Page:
JACKSON, 3 bed, 2 bath in like new condition $1300/mo plus utils. No pets, no smokers and credit & refs a must. Call Jeana at Re/Max Presidential 603-520-1793 or jeana@mwvhomes.com. KEARSARGE 1 bedroom apt. with bath, kitchen & livingroom, in nice neighborhood $650/month with heat. Electric not included, 1 year lease with security deposit (603)986-9069. LOVELL 1 bedroom in-law apt with spectacular view. Heat, electricity, cable, WIFI, snow/ trash removal included. No smoking, no pets. $650 + security. (207)925-6382. Moultonborough- Jonathans Landing Twnhse, $1500/mo + utilities. 3 bd, 2 bth, 3 decks, sunroom, access to 2 pools, tennis courts & beach on Winni. Boat dock & storage space possible. Ref, crdt chck, & security dep. reqrd. Call Exit Realty 539-9595 ext 103.

N. Conway Kearsarge Rd 2 bedroom apt from $705 on brook, in nice setting or use second bedroom for dining room, office, etc. Featuring fireplace, extra storage area, plowing, rubbish removal, h/w, electricity included. (603)356-3216.

N.Conway Kearsarge Rd 1 bdr apt. from $655.

Deck facing brook in nice setting. W/W, plowing, rubbish removal, hot water, electricicty included. (603)356-3216. NORTH Conway- Completely renovated spacious absolutely gorgeous 2 bdrm apts gleaming hardwood floors. Washer/ dryer, plenty of parking, nonsmoking, no pets. Reference required $795/mo. plus utilities. (781)953-9693. NORTH Conway 2 bedroom Cottage, 3 minutes from the Village $750/mo. plus utilities. References. Apply to pinkham@pinkhamrealestate.com

or Peter at (603)356-5425.

NORTH CONWAY Beautifully renovated chalet near town. 3 br, family room, decks, wood stove. Lovely home! Pet Ok! Credit & ref a must! $1,100/mo. Mary, Coldwell Banker Wright Realty cell603-662-8540, 603-447-2117. NORTH Conway furnished 2 bdrm, 2 bath, 1st floor condo. 1 year lease, no pet/ smoking. $800/mo plus utilities. Security deposit & credit check. Good credit required. Rich Johnson Select Real Estate (603)447-3813. NORTH Conway intown renovated 2 bedroom townhouse with w/d, deadend street. Free wifi and cable, pets considered $875/mo. Select RE Bonnie Hayes 447-3813. NORTH Conway Outlook apts: 2 bedroom with heat included, new carpet, w/d available, references, no pets; 821sf for $750: Studio with great view, 316sf for $480. Call Jenn at x6902 or Sheila at 356-6321 x6469 OSSIPEE- 3 BR, 2 Bth manuf. home. Ref, crdt chck & security dep., reqrd. Pets neg. $850/mo + utilities. Call Exit Realty 539-9595 ext 103.

STEP inside this adorable posh 2 bedroom home in the Village of Denmark, ME. From the happy flowerbox front, to the cozy livingroom fire, you will love it. Forced hot air by oil, gas parlor stove, large kitchen, deck, MSAD#72 school district. Available July 15. No pets, no smoking. $695/mo. Call Dan (207)452-2449. TAMWORTH- Beautiful 2 bed room 2 bath cottage. New construction, wood stove, propane radiant floor heating, w/d, 1 car garage attached with screened porch. $1000/mo plus utilities. Call (603)323-8146. WEST OSSIPEE: studio apt. Convenient Rt.16. location. $325/mo. plus heat. Electric included. No pets. (603)323-7080.

For Rent-Vacation COTTAGE for rent on Leavitt Bay, Effingham. Sleeps 6. (603)539-6631. Beautiful sandy beach! No pets!. OSSIPEE Lake waterfront rental, sleeps 4, sandy beach, wknd/ wkly $100/night. Call (603)539-6509. SEASONAL- prime locations 1-4 BR properties. Some slopeside units 603-383-8000, email anne@fgpm.com. SILVER LAKE- Waterfront 2 bedroom cottage. Private sandy beach, screen porch, fireplace. Weekly rental starting at $900, July- Oct. no smoking. Call (603)367-4725.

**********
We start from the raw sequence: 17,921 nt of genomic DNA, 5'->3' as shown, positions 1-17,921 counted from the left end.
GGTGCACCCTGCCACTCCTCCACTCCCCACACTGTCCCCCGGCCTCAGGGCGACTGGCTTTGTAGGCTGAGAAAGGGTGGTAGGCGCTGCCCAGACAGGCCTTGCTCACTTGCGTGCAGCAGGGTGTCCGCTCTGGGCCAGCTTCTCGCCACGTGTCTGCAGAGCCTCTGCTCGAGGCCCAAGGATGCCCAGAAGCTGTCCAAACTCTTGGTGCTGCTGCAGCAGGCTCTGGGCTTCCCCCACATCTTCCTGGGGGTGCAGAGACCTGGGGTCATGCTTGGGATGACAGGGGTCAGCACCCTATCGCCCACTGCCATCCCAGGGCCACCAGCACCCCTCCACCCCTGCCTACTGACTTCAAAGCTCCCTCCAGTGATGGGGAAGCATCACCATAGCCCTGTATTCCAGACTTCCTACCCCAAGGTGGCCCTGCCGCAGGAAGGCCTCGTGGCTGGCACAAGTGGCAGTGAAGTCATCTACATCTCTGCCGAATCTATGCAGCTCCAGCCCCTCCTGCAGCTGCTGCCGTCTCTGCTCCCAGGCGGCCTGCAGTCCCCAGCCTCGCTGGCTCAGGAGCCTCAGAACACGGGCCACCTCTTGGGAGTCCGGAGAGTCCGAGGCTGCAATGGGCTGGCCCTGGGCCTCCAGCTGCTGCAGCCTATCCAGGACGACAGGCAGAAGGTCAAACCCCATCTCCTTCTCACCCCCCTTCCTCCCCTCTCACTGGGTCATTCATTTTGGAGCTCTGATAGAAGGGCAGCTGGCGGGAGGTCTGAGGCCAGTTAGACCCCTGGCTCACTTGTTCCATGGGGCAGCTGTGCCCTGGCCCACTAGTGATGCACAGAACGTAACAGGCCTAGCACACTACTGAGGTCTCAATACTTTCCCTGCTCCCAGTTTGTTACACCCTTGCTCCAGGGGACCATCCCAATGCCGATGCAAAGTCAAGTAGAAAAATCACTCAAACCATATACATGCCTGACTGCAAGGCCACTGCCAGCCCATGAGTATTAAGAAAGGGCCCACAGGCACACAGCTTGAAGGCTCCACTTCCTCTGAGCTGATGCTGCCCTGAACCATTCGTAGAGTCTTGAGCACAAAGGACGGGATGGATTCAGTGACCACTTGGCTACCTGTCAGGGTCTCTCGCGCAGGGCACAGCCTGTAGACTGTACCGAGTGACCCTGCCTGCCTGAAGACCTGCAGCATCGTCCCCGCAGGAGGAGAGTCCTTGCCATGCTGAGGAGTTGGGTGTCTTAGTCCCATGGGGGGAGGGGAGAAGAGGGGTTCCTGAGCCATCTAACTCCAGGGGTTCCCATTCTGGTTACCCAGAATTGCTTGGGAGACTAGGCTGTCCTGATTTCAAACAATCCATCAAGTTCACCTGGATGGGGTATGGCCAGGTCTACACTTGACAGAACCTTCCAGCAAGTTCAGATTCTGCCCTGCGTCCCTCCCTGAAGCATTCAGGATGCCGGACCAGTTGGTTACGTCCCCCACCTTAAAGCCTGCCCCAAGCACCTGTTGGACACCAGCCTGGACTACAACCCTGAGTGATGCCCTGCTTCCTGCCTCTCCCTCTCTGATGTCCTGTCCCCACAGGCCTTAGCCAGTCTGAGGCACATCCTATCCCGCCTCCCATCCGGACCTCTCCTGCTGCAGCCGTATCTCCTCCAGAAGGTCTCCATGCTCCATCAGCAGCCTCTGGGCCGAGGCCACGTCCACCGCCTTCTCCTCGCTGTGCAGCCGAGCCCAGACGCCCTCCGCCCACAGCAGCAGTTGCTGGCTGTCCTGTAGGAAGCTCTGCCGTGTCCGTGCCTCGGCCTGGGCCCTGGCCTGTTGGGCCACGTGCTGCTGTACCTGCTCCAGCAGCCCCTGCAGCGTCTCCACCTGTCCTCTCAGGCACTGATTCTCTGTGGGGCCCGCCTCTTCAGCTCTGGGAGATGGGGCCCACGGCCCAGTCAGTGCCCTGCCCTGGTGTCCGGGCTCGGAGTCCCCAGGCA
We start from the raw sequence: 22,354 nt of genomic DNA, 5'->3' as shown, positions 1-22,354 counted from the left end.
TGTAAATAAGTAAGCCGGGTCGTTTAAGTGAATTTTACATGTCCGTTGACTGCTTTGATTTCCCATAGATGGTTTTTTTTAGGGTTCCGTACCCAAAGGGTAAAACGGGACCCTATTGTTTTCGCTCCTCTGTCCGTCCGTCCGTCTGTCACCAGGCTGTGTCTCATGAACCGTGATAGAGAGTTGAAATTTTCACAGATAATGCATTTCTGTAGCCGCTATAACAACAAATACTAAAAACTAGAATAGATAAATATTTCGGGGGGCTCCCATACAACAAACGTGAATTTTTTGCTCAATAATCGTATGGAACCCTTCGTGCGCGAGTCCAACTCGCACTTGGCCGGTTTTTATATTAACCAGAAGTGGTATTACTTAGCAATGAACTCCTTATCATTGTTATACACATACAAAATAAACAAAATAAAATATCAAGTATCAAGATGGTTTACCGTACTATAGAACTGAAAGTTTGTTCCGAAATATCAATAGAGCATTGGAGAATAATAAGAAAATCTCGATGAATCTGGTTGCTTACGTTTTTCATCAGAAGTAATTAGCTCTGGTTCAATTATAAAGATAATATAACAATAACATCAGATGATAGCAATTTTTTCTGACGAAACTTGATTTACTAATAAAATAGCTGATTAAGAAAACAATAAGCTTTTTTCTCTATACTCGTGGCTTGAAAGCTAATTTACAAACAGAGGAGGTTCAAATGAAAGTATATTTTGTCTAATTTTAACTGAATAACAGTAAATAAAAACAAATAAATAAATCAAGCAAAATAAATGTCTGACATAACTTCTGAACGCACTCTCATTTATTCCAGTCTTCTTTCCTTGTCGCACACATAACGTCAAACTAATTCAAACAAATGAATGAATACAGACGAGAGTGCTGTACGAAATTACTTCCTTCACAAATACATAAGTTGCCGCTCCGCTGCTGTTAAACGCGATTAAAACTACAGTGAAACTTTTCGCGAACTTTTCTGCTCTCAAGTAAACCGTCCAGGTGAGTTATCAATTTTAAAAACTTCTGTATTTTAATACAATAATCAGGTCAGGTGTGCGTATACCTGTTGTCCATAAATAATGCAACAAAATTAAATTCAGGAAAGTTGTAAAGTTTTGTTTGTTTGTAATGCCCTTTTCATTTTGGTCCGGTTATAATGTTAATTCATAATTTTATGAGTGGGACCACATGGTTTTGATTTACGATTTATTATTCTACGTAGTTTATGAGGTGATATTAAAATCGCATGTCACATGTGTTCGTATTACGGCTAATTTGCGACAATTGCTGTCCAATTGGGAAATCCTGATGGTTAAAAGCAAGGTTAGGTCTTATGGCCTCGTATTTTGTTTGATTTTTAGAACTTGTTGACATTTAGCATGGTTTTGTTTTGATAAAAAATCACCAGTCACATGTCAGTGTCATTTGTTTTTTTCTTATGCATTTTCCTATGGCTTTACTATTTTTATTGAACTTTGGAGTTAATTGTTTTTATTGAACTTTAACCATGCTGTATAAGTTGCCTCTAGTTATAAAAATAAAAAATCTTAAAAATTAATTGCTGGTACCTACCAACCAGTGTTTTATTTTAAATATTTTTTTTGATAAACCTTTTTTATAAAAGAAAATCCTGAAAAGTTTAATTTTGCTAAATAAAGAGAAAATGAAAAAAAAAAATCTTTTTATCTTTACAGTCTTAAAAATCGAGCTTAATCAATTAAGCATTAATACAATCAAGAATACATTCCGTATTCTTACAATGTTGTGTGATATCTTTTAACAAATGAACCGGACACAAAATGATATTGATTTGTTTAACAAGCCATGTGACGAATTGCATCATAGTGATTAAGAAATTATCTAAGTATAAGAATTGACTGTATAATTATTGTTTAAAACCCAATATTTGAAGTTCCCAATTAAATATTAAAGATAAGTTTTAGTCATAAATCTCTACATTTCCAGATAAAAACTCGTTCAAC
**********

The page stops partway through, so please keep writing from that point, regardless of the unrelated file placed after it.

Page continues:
For Rent-Commercial AAA warehouse space up to 4000sf radiant heat, loading docks 14’ doors, Rt41. FMI 603-520-1645.

Auto/ Truck Repair Shop 48'x48' commercial space, 12' overhead doors, office, bathroom w/ shower, 2 post lift, air compressor, a shop you will be proud to call your own. $1400/month lease, East Conway RD. 603-860-6608.

RETAIL & OFFICE SPACE

NORTH CONWAY VILLAGE Options from 255sf up to 8000sf Call or email for pricing Sheila 356-6321 x 6469 sheiladuane@attitashrealty.com

COMMERCIAL Space, 1200 sq.ft. Electric, alarm, overhead door, excellent location. Call for more information (603)356-6329. 1,200 sf office/ retail/ ice cream parlor space with handicap bathrooms. Great Conway location on the Kanc Hwy. $600/mo plus utilites. Call (603)986-6451

CONWAY- Professional office building, 45 Washington St. Conway has a 3 room a/c office suite (680sf), $595/mo., also a one room, a/c, office. $190/mo. Both on 2nd floor, include heat and electricity. Call Jerry (603)447-2763. FOR year round lease: Attrac tively updated log commercial building in dynamite Bartlett location with 500’ frontage on Route 16 between Story Land and Jackson. Potential professional offices, retail shop, restaurant. 1598 sf. $1,500/mo. plus utilities. E-mail interest and references to pinkham@pinkhamrealestate.co m. Broker interest. INTERVALE, NH Rt. 16A/302“Office space for rent” Single/ multiple rooms. For available rooms and rental price list see Johnsoncpa.com (207)636-7606. NORTH Conway Village, Grove St. office/ storage building. 2 offices & rest room 340s.f.. Warehouse/ storage area 2300s.f. plus loft areas. 5 overhead doors & loading platform. Ideal for contractor or similar business. $800/mo. (603)356-7370. NORTH Conway Village- now available 400 to 1275 sq.ft. premium office space. Includes three office suite with private break room and rest rooms. Convenient in-town location (next to TD Bank). Newly renovated, great visibility and access from Main Street or North/ South road, ample parking. Call Roger (603)452-8888.